But where, exactly, should we draw the line on criticism of the courts? Historical practice and some reflection about the role of courts in our constitutional system suggest several considerations.
First, while it is quite common for officials to complain about an adverse ruling, in the modern era it has never been considered appropriate to defy the ruling — or otherwise seek to undermine the court's authority. President George W. Bush's response to a Supreme Court decision giving Guantanamo detainees the right to challenge their detentions is a good example. "We'll abide by the court's decision," Bush said. "[T]hat doesn't mean I have to agree with it." Lashing out at a "so-called judge," on the other hand, seems to question the court's very authority.
Of course, judges do sometimes behave illegally or unethically, in which case personal criticism is fair, provided it has some actual basis. Other judges have an off-bench habit of wading into political or other public debates, like Justice Ruth Bader Ginsburg did when she criticized then-candidate Trump. Under these circumstances, Ginsburg opened herself up to return fire (although we don't defend the vitriol of the response she received). Regardless, it is one thing to respond to a judge's political criticism, and quite another to repeatedly question the personal integrity of judges based solely on disagreement with their rulings.
There is also a difference between expressing disagreement after the fact and trying to pressure a judge to influence future decisions. President Obama raised some eyebrows, for example, when he weighed in on the Affordable Care Act litigation while it was still before the Supreme Court. More serious bullying — such as threatening impeachment for unpopular rulings — is clearly over the line.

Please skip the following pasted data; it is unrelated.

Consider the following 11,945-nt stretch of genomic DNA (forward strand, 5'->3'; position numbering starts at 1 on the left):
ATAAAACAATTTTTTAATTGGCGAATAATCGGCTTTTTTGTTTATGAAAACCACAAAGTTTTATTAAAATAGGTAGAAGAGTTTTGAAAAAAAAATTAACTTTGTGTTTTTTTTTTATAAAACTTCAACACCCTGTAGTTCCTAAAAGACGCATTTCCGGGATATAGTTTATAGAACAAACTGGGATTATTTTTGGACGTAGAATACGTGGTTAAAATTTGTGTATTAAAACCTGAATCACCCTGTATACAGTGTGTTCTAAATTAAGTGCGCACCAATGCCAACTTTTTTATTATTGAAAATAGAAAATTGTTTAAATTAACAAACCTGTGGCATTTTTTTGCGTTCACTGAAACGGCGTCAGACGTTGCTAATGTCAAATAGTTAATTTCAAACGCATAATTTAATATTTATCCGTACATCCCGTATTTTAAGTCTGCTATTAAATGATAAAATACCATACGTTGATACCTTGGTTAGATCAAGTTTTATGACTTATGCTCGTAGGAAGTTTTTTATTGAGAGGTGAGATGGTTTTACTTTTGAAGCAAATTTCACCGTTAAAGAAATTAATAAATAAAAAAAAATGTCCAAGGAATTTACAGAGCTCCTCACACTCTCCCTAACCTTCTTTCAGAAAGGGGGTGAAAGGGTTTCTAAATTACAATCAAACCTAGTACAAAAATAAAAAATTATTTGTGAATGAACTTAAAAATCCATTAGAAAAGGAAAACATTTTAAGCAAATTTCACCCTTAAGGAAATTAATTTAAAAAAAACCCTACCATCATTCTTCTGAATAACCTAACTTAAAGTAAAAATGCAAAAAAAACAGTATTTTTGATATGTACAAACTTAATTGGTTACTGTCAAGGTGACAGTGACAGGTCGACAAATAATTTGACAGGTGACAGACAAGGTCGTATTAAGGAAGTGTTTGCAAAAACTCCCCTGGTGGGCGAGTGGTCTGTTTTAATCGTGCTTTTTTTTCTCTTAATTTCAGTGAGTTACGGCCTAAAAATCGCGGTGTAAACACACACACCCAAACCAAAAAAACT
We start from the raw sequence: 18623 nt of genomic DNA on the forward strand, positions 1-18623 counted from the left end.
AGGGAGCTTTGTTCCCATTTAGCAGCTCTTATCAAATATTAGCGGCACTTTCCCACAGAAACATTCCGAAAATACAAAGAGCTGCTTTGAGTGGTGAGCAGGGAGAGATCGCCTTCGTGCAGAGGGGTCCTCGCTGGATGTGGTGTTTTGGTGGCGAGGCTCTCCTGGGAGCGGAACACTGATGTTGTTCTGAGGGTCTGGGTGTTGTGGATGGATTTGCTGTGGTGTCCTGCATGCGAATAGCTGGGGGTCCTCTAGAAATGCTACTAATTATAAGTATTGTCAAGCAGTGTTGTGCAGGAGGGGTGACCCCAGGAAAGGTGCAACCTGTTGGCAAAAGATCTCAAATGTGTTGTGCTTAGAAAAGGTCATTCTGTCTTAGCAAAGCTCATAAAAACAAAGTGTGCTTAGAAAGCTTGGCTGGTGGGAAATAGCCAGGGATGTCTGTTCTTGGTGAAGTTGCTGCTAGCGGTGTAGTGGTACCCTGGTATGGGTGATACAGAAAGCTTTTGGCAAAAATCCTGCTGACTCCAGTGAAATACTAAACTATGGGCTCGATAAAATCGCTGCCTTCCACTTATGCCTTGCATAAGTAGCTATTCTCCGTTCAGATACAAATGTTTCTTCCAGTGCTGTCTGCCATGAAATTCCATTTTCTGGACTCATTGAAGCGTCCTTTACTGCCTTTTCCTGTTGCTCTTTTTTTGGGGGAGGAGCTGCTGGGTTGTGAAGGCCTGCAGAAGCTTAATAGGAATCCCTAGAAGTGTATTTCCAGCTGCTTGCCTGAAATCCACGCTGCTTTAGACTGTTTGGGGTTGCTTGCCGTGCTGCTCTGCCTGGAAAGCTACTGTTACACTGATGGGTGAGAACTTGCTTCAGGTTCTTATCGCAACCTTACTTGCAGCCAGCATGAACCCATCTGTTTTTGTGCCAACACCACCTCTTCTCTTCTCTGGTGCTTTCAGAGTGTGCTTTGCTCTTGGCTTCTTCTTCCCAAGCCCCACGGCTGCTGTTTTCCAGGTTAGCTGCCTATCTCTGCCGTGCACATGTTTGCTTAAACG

Third, it also matters who the judge is. U.S. Supreme Court justices sit at the top of the federal judiciary, set binding precedents for the nation and are some of the most powerful people in the country. In contrast, trial judges are closer to private citizens and lack the power, prominence and security details of members of the high court. They are likely to experience an errant tweet as far more threatening than would a member of the Supreme Court.
Finally, not all critics are the same. The president has a unique platform and with that comes unique responsibility. Personal attacks by the president can pose real safety risks, while even careless statements that suggest a court's ruling should not be respected can do great harm to our system of government.
Judged by these standards, President Trump's attacks on the courts were dangerous and wrong, and we hope he won't repeat them. But it's not enough to simply condemn his statements. We need to be clear on what exactly he did wrong and vigilant in holding others to the same standard.